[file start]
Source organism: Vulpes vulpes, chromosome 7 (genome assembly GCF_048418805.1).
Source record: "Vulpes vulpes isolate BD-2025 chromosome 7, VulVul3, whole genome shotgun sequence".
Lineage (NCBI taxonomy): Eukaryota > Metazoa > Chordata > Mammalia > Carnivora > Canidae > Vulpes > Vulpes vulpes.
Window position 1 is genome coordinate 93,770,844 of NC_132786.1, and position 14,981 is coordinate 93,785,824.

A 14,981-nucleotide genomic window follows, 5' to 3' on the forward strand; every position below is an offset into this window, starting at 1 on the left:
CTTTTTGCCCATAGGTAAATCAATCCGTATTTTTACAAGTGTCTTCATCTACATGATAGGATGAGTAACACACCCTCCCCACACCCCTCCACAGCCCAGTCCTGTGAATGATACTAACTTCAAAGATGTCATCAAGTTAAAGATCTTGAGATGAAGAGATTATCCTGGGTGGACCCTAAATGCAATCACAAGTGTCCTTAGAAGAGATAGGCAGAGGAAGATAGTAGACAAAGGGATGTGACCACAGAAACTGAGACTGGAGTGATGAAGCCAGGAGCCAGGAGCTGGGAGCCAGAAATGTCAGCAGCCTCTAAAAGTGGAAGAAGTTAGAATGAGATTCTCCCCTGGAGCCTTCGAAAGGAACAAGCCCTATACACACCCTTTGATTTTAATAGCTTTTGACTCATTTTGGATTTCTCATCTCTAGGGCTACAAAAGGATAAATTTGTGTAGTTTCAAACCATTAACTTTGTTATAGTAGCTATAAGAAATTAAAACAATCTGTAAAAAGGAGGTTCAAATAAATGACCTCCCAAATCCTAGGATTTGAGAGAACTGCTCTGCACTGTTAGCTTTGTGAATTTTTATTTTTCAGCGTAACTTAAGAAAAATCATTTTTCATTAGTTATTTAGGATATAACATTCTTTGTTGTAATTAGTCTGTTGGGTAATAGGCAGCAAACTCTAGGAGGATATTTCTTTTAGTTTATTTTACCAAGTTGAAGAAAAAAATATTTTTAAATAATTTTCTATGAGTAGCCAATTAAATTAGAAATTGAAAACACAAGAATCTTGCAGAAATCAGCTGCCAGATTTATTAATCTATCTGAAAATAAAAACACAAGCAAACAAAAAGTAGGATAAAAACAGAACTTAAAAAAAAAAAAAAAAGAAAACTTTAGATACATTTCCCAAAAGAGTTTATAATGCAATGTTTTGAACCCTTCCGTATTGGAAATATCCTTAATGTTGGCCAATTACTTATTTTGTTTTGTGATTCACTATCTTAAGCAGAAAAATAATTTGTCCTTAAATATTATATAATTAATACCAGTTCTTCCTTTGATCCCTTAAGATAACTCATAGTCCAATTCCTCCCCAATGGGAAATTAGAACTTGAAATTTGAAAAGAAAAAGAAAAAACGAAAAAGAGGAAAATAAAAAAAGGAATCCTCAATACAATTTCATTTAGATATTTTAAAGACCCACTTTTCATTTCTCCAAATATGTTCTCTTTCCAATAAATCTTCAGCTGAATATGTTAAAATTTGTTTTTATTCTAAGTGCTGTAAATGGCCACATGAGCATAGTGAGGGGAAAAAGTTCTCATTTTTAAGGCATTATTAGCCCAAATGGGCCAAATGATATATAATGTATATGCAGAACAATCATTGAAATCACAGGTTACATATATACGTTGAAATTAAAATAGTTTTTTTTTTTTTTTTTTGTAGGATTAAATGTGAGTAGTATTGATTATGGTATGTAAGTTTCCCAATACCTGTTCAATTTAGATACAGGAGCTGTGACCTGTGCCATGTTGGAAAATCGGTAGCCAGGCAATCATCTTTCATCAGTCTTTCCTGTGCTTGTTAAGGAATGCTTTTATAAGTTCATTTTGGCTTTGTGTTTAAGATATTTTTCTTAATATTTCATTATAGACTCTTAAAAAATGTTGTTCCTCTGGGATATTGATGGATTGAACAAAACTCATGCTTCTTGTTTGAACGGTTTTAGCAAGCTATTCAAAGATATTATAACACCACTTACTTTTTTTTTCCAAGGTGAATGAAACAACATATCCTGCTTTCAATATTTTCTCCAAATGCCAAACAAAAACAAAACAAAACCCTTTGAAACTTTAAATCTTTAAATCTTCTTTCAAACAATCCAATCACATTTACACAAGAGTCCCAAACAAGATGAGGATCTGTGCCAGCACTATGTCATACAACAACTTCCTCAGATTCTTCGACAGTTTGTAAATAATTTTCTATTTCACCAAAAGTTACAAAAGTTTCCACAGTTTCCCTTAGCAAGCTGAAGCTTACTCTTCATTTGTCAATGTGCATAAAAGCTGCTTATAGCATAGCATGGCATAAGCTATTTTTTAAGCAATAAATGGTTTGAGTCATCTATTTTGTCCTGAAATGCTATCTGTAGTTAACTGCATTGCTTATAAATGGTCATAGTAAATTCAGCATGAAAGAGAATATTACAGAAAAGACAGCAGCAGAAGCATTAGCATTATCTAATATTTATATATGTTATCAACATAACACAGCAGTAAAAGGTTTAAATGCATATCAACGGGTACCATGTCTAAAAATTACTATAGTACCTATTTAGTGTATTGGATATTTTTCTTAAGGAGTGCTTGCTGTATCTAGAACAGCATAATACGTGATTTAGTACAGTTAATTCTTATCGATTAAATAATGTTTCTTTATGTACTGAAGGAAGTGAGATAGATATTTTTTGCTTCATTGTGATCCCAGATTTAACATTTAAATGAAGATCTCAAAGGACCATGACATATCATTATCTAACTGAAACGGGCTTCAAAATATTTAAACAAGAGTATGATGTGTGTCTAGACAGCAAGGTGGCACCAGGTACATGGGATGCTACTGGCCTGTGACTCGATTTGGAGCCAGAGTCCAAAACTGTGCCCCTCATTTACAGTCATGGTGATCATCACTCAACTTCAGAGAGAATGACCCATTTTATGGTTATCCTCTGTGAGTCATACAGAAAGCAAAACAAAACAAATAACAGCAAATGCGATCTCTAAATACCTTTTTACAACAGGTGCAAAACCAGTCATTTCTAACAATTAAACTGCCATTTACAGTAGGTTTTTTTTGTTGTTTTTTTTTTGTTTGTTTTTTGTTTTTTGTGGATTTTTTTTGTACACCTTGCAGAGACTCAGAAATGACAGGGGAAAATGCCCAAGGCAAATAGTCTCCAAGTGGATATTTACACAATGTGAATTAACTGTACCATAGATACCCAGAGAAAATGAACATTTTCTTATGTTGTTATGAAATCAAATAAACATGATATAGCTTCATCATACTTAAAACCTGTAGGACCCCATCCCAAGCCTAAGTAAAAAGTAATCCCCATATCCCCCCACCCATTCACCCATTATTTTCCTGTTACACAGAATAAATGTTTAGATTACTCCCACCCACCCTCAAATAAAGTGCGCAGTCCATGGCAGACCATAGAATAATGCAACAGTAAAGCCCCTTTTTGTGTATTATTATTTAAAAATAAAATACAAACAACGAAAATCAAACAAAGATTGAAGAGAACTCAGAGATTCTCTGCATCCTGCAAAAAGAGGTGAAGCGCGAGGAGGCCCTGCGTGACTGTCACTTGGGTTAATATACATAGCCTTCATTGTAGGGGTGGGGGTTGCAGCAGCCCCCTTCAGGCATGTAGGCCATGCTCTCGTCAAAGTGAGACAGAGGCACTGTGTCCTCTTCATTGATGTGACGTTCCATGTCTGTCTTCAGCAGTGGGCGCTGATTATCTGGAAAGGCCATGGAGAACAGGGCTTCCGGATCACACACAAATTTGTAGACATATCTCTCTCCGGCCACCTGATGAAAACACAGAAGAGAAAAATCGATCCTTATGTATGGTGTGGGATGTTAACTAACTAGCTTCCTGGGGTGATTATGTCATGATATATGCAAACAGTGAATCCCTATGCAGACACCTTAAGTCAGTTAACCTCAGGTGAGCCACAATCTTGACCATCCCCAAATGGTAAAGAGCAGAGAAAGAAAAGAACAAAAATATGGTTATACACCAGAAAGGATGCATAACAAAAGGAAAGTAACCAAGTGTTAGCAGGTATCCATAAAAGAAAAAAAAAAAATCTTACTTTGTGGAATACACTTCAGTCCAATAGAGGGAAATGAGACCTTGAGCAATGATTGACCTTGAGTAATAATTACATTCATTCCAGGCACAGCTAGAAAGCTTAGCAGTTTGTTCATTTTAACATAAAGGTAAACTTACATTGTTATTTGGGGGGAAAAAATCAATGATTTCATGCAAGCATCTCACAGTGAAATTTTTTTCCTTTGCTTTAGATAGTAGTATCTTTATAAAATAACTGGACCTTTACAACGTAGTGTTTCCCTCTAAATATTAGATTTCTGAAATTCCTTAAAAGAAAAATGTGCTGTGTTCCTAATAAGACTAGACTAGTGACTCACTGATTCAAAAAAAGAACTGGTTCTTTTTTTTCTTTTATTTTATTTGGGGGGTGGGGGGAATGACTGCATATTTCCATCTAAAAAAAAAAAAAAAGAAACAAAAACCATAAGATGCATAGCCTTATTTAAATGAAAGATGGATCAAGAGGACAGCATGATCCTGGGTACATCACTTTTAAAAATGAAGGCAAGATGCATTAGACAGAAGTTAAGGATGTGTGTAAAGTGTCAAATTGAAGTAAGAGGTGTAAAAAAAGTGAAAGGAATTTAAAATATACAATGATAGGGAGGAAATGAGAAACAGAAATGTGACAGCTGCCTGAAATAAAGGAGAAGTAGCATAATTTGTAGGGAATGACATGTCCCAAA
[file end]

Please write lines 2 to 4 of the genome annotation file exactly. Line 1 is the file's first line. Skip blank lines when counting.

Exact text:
Source record: "Vulpes vulpes isolate BD-2025 chromosome 7, VulVul3, whole genome shotgun sequence".
Lineage (NCBI taxonomy): Eukaryota > Metazoa > Chordata > Mammalia > Carnivora > Canidae > Vulpes > Vulpes vulpes.
Window position 1 is genome coordinate 93,770,844 of NC_132786.1, and position 14,981 is coordinate 93,785,824.